About midway through Dads’ sophomore LP I’ll Be the Tornado, drummer/vocalist John Bradley yelps, “I want to be happy/ But I’m holding myself back.” As with most of his words here, they’re plainspoken, instantly quotable and derive power from context. For the New Brunswick duo, Dads is their life if not necessarily a living—to juxtapose the tremendous emotional investment and inherent triviality of such a lot, Bradley asks, “If I can’t even afford a grave for myself/ Then why am I so afraid of dying alone?”
As with most in their situation, Dads justify things by placing a lot of importance on the actions of those closest to them and their interactions with these people, i.e. “the scene.” This is a commonplace concern in punk rock, so it’s notable that Bradley wants to be “happy,” not “true” or “real,” since he finds the people who take it upon themselves to set those standards are often the most full of shit; or, as it’s memorably put later on during “You Hold Back”, “You can’t go against the grain with no natural wood.” This is a commonplace observation as well, but while most bands dealing in this subject matter assume the moral high ground, Bradley’s willing to acknowledge that he’s part of the problem and he’s going to take his brain and his issues with him wherever he goes. It’s just strange that he accuses himself of holding back here, because Dads put it all out there on this gut-spilling, bold and progressive album.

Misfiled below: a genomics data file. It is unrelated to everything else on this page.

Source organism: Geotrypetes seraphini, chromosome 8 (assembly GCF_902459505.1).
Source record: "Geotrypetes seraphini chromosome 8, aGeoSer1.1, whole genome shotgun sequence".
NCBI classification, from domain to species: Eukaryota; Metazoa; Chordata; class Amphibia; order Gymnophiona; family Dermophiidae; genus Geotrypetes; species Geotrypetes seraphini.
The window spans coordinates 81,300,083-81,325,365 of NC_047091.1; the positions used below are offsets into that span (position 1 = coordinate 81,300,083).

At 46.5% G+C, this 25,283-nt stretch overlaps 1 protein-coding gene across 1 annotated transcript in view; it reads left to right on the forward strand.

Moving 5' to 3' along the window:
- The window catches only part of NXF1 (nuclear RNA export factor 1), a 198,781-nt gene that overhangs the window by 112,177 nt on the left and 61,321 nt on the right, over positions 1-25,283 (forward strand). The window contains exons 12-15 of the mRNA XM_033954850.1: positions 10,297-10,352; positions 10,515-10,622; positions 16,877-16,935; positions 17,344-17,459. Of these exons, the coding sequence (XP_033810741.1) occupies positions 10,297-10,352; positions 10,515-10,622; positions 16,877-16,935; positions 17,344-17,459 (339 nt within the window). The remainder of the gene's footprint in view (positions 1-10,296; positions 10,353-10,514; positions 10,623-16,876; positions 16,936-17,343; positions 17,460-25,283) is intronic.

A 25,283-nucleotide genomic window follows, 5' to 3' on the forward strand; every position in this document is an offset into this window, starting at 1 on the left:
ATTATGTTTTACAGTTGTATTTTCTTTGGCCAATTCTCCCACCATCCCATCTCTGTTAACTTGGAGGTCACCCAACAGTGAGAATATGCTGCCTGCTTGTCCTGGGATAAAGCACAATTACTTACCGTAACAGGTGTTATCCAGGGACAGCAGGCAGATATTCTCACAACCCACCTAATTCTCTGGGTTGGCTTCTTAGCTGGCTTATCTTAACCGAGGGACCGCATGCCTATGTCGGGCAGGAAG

It’s a record of transitions in all aspects. Dads’ trajectory is obvious even before you hear a note of their music; compare the cover and album title from their 2012 effort American Radass (This is Important) to the wistful shot that graces last year’s Pretty Good EP and the stylish, muted artwork of I’ll Be the Tornado. Like their most accomplished peers, Dads are synthesists, honoring their influences without rehashing them and making an unspoken argument that late-’90s emo was never meant to be quarantined outside of “proper” punk or indie rock. Since they’re a duo, guitarist Scott Scharinger handles lead, rhythm, and bass for Dads, supplying fluid, melodic passages that can stand on their own as evocative instrumentals, a la Mineral or American Football. But Dads also account for the crowd-pleasing urgency of chunky power chords, cathartic, singalong choruses (“Chewing Ghosts”), call-and-response hooks (“You Hold Back”) and jangly college rock (“Take Back Today”). Bradley’s vocals pierce through a clean and clear mix, while his drumming boasts a fast-twitch athleticism that unified the Promise Ring and Braid with Modest Mouse and Les Savy Fav as an alternative from the slacker affectations and slapdash musicianship that defined indie rock a few years prior.
But more importantly, the pains of Dads’ personal evolution are detailed extensively in the lyrics, and I’ll Be the Tornado inherits the annual The Execution of All Things Achievement Award from last year’s winner, Waxahatchee; in other words, it’s the album where the main goal, if not sole purpose, would appear to be providing the greatest number of potential LiveJournal/MySpace/Twitter status updates. Bradley’s lyrics aren’t poetry, and they’re not intellectual or referential, but they are almost entirely composed of a clever variation of things you might find yourself saying in any real life situation. There’s just as much drama as there is sitcom material; when Bradley wants to be a part of a lover’s inside jokes on “But”, it’s sweet, but during the tense acoustic first half of opener “Grand Edge, MI”, he moans, “I wanna tell you about my past…I wanna tell you about everything,” and the sentiment is somewhat threatening. You sense he’s someone with an insatiable urge to disclose his most intimate secrets and the knowledge that it always results in driving people away; but maybe not this time.